Female immigrant and former Democrat explains support for Trump

Saritha Prabhu explains in a Federalist column why she supports President Trump, regardless of characteristics that might prompt pundits to assign her to the opposite political camp.

As a voter who lives far away from the Beltway bubble, I increasingly find myself harboring an uncomfortable secret: I like Donald Trump, and think he’s the perfect president for these times.

Now, I know that’s a big no-no. In fact, I probably should keep it to myself. After all, the mainstream media has been working non-stop to make me and countless others hate the president and see him as Public Enemy No. 1.

I’m also decidedly not the kind of voter who is supposed to like Trump; in fact, all my intersecting identities are supposed to hate Trump with a vengeance: I’m a woman, a legal immigrant, a person of color (never liked the term), a former Democrat, and a third-party voter in 2016. …

… First, he is sui generis, a singularly unique individual who has single-handedly transformed almost everything about American politics, by sheer force of his personality and ideas. Presidents dream of being transformational, and Trump has transformed politics in ways many presidents can only dream about. …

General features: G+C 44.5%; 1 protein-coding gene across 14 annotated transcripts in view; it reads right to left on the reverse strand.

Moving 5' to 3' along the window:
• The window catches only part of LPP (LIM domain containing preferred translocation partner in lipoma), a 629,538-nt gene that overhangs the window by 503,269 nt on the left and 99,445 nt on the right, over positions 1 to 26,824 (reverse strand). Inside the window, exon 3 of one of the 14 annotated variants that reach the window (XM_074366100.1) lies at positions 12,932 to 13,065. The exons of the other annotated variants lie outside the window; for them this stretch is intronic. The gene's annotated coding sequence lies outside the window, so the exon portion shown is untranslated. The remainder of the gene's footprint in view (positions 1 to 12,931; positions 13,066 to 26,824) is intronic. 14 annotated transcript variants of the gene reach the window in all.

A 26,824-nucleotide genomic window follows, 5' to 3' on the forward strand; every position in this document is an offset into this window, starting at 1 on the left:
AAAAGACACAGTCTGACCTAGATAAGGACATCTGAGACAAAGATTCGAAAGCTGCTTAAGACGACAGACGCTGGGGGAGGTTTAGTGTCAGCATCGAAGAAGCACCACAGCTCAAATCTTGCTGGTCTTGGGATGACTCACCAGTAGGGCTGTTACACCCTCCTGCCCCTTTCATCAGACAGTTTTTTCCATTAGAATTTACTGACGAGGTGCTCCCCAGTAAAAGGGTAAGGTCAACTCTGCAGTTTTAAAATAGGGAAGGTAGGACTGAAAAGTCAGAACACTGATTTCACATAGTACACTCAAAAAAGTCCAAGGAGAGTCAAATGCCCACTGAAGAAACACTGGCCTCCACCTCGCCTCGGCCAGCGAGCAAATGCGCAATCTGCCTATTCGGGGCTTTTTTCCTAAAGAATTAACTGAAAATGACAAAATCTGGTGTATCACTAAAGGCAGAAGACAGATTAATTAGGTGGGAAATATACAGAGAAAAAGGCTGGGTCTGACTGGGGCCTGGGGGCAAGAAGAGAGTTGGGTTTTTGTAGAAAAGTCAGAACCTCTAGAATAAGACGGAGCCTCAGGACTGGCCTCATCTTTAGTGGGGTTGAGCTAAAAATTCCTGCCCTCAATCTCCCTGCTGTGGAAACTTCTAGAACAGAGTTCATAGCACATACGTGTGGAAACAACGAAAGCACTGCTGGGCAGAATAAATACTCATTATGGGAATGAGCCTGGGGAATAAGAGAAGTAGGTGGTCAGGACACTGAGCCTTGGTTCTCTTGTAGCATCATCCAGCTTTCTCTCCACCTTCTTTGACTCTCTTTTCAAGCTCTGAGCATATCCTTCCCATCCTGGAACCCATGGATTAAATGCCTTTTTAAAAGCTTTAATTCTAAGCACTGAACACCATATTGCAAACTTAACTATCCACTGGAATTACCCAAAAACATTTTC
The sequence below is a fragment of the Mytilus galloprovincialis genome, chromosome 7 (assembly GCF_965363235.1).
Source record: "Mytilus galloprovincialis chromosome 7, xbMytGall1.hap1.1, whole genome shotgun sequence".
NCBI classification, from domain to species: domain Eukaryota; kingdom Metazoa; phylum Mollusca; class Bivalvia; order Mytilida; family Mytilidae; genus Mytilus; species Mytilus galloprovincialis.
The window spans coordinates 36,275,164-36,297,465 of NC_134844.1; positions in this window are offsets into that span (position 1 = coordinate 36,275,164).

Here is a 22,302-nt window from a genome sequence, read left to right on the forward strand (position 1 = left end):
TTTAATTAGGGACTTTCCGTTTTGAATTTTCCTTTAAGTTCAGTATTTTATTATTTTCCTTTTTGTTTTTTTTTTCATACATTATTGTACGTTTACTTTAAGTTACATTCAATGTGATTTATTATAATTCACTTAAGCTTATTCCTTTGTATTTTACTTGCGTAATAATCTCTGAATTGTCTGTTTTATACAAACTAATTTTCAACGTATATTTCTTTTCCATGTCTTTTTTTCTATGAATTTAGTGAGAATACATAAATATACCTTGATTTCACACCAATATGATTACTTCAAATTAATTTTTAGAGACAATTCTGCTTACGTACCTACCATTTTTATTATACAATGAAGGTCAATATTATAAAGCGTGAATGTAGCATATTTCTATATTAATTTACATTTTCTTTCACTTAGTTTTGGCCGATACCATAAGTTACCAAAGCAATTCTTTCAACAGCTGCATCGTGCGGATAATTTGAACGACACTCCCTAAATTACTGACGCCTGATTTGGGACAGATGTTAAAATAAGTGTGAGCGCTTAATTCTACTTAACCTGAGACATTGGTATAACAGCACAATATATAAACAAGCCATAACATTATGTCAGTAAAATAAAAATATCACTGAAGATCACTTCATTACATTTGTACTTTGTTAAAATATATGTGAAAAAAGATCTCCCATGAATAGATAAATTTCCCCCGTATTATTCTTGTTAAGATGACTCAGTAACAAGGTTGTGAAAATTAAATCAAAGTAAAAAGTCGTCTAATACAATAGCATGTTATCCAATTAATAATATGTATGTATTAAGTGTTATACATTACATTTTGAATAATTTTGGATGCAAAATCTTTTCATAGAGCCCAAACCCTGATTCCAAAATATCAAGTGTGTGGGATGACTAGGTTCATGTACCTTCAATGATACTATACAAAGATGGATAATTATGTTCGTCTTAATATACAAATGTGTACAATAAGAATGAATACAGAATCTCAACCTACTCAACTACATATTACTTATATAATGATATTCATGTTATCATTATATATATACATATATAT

… Second, by loudly questioning everything in his unorthodox way he has made us re-examine many things: our bloated bureaucracy, some of our egoistic federal civil servants who believe they’re in charge of our republic, the much-vaunted liberal international order, our awful elites and the meritocracy that produced them. Most important, his foreign policy ideas and actions have generated a long- overdue discussion on America’s global policeman role and its unsustainable costs to our people.

Third, he loves America, and his love is genuine, palpable and almost retro. We could do with a little of that nowadays, swimming as we are in a sea of self-loathing, self-flagellation, and history-rewriting from the left.

Mitch Kokai / Senior Political Analyst

Mitch Kokai is senior political analyst for the John Locke Foundation. He joined JLF in December 2005 as director of communications. That followed more than four years as chie...

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